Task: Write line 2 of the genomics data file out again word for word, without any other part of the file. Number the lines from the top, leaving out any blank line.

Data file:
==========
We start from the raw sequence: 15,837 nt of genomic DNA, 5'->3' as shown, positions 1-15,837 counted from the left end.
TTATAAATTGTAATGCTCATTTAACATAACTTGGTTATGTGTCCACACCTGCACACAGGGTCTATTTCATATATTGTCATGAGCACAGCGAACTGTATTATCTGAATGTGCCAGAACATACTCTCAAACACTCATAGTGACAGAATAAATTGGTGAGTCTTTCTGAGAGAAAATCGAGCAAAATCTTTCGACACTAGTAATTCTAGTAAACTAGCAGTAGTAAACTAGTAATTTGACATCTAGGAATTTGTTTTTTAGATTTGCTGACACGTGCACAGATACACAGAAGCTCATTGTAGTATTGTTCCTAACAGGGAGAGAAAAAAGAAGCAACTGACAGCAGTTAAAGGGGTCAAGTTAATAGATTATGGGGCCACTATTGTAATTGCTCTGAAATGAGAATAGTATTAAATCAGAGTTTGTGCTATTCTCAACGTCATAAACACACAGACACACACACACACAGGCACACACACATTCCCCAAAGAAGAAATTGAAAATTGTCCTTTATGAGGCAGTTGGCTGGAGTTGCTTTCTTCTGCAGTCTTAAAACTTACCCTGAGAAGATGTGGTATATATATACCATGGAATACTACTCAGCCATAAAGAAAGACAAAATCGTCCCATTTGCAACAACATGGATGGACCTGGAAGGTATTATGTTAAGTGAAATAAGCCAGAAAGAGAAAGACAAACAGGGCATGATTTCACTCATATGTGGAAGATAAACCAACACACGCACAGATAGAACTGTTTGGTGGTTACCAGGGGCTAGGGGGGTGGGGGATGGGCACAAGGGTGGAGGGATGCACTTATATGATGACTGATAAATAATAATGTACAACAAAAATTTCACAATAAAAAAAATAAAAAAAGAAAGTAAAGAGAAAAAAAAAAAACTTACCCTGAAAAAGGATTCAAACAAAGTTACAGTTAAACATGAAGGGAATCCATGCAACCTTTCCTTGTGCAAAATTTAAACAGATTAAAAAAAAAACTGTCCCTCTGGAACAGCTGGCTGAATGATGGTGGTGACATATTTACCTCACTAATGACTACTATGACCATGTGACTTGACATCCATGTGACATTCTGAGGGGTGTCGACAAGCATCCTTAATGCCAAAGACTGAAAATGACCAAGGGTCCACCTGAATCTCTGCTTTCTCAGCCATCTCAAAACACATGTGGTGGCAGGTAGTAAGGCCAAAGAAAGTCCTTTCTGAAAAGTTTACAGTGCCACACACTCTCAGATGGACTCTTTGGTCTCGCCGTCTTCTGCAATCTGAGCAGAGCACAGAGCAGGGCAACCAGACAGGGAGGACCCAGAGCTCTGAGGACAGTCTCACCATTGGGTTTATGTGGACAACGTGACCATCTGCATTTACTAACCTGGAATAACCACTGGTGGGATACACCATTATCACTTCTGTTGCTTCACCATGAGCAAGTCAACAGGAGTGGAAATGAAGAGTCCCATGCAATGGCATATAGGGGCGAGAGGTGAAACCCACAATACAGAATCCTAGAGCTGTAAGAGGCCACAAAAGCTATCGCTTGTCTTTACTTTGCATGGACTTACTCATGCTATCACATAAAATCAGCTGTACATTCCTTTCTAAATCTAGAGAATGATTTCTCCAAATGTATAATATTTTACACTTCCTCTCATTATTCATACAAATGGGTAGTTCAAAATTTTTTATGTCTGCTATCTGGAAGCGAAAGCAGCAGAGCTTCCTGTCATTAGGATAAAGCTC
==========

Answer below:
TTATAAATTGTAATGCTCATTTAACATAACTTGGTTATGTGTCCACACCTGCACACAGGGTCTATTTCATATATTGTCATGAGCACAGCGAACTGTATTATCTGAATGTGCCAGAACATACTCTCAAACACTCATAGTGACAGAATAAATTGGTGAGTCTTTCTGAGAGAAAATCGAGCAAAATCTTTCGACACTAGTAATTCTAGTAAACTAGCAGTAGTAAACTAGTAATTTGACATCTAGGAATTTGTTTTTTAGATTTGCTGACACGTGCACAGATACACAGAAGCTCATTGTAGTATTGTTCCTAACAGGGAGAGAAAAAAGAAGCAACTGACAGCAGTTAAAGGGGTCAAGTTAATAGATTATGGGGCCACTATTGTAATTGCTCTGAAATGAGAATAGTATTAAATCAGAGTTTGTGCTATTCTCAACGTCATAAACACACAGACACACACACACACAGGCACACACACATTCCCCAAAGAAGAAATTGAAAATTGTCCTTTATGAGGCAGTTGGCTGGAGTTGCTTTCTTCTGCAGTCTTAAAACTTACCCTGAGAAGATGTGGTATATATATACCATGGAATACTACTCAGCCATAAAGAAAGACAAAATCGTCCCATTTGCAACAACATGGATGGACCTGGAAGGTATTATGTTAAGTGAAATAAGCCAGAAAGAGAAAGACAAACAGGGCATGATTTCACTCATATGTGGAAGATAAACCAACACACGCACAGATAGAACTGTTTGGTGGTTACCAGGGGCTAGGGGGGTGGGGGATGGGCACAAGGGTGGAGGGATGCACTTATATGATGACTGATAAATAATAATGTACAACAAAAATTTCACAATAAAAAAAATAAAAAAAGAAAGTAAAGAGAAAAAAAAAAAACTTACCCTGAAAAAGGATTCAAACAAAGTTACAGTTAAACATGAAGGGAATCCATGCAACCTTTCCTTGTGCAAAATTTAAACAGATTAAAAAAAAAACTGTCCCTCTGGAACAGCTGGCTGAATGATGGTGGTGACATATTTACCTCACTAATGACTACTATGACCATGTGACTTGACATCCATGTGACATTCTGAGGGGTGTCGACAAGCATCCTTAATGCCAAAGACTGAAAATGACCAAGGGTCCACCTGAATCTCTGCTTTCTCAGCCATCTCAAAACACATGTGGTGGCAGGTAGTAAGGCCAAAGAAAGTCCTTTCTGAAAAGTTTACAGTGCCACACACTCTCAGATGGACTCTTTGGTCTCGCCGTCTTCTGCAATCTGAGCAGAGCACAGAGCAGGGCAACCAGACAGGGAGGACCCAGAGCTCTGAGGACAGTCTCACCATTGGGTTTATGTGGACAACGTGACCATCTGCATTTACTAACCTGGAATAACCACTGGTGGGATACACCATTATCACTTCTGTTGCTTCACCATGAGCAAGTCAACAGGAGTGGAAATGAAGAGTCCCATGCAATGGCATATAGGGGCGAGAGGTGAAACCCACAATACAGAATCCTAGAGCTGTAAGAGGCCACAAAAGCTATCGCTTGTCTTTACTTTGCATGGACTTACTCATGCTATCACATAAAATCAGCTGTACATTCCTTTCTAAATCTAGAGAATGATTTCTCCAAATGTATAATATTTTACACTTCCTCTCATTATTCATACAAATGGGTAGTTCAAAATTTTTTATGTCTGCTATCTGGAAGCGAAAGCAGCAGAGCTTCCTGTCATTAGGATAAAGCTC